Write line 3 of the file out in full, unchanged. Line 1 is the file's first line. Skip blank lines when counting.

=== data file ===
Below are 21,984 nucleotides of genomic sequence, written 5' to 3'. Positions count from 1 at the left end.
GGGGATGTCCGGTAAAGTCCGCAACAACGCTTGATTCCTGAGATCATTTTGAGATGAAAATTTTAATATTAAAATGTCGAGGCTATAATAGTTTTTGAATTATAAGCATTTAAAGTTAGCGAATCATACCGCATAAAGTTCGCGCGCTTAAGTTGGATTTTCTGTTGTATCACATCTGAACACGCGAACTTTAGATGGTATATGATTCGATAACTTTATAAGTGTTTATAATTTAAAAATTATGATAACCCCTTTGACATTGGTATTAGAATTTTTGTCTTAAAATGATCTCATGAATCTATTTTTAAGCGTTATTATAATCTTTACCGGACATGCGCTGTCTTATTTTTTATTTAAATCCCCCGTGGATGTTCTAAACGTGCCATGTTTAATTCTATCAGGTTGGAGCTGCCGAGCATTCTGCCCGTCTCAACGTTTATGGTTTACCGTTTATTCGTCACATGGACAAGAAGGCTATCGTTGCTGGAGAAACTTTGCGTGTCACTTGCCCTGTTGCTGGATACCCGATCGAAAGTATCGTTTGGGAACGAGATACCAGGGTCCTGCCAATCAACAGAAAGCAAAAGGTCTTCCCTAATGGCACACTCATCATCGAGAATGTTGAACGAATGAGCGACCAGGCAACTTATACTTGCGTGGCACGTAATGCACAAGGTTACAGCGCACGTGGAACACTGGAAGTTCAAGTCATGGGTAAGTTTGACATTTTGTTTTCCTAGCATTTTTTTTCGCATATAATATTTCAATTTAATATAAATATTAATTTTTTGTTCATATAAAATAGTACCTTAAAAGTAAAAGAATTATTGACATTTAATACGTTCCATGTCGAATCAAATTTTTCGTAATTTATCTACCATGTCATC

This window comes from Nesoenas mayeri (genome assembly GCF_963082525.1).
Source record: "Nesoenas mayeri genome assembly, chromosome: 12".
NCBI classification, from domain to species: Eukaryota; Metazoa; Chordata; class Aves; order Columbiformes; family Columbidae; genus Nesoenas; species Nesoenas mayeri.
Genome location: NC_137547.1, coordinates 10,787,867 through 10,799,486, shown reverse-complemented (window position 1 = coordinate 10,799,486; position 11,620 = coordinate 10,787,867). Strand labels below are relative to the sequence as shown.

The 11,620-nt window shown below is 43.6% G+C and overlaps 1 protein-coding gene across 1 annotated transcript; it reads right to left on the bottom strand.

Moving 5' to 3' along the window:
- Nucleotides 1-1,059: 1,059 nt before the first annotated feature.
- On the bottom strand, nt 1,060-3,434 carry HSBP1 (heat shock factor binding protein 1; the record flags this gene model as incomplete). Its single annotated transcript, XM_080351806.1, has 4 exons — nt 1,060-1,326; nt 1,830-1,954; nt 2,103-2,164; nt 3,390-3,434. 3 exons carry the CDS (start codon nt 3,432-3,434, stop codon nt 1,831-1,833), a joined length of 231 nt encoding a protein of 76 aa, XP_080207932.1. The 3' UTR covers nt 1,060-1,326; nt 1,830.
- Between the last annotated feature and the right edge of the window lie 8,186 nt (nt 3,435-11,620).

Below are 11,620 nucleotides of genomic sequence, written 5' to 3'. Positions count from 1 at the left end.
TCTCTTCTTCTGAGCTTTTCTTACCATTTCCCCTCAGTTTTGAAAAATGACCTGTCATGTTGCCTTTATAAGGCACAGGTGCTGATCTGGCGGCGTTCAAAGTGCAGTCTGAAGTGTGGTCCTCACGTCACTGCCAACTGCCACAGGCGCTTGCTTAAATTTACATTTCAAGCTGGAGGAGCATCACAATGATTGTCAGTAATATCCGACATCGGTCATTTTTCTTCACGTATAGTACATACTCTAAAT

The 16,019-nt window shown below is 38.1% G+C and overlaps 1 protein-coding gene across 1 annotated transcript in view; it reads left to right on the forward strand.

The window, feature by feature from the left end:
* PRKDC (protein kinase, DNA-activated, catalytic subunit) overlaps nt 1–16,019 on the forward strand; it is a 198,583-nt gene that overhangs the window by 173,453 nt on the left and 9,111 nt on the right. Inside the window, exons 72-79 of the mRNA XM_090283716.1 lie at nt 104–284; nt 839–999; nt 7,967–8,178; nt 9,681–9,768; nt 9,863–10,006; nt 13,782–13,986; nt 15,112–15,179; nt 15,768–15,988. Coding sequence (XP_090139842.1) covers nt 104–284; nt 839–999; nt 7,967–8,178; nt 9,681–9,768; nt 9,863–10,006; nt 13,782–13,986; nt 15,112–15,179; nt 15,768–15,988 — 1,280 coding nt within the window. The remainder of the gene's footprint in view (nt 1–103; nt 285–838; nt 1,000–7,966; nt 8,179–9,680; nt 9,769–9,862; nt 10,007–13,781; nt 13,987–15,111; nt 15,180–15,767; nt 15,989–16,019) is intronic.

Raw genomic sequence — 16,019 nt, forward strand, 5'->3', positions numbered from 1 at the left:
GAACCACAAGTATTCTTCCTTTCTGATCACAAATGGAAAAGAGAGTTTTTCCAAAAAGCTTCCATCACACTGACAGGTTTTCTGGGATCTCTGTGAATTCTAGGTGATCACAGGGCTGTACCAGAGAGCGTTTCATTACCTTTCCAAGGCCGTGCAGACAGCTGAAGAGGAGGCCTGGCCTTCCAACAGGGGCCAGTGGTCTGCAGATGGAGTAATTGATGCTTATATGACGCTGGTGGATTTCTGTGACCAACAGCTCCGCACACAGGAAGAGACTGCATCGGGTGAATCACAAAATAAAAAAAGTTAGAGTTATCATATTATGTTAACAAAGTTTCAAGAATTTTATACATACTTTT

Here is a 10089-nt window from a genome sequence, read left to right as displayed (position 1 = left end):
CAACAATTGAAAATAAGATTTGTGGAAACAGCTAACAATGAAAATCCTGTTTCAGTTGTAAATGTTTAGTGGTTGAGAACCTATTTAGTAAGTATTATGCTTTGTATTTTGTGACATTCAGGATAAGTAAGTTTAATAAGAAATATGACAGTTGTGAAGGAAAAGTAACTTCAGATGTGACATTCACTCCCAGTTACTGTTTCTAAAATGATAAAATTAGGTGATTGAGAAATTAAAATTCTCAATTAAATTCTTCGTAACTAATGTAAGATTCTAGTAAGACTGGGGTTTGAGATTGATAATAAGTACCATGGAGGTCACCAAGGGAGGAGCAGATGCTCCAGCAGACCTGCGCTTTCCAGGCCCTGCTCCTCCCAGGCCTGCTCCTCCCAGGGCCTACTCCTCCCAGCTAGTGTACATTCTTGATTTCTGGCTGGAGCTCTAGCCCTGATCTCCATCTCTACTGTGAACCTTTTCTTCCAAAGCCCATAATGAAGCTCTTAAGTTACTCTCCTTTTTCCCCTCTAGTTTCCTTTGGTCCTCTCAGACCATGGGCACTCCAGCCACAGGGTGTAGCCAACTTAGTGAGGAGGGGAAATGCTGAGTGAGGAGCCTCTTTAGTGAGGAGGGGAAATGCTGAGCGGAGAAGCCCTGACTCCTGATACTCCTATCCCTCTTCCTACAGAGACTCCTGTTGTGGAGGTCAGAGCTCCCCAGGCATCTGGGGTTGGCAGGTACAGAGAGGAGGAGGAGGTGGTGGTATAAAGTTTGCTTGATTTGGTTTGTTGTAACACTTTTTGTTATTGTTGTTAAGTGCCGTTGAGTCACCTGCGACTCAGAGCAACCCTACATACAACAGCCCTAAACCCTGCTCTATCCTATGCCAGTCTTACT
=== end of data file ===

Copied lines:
This window comes from Nesoenas mayeri (genome assembly GCF_963082525.1).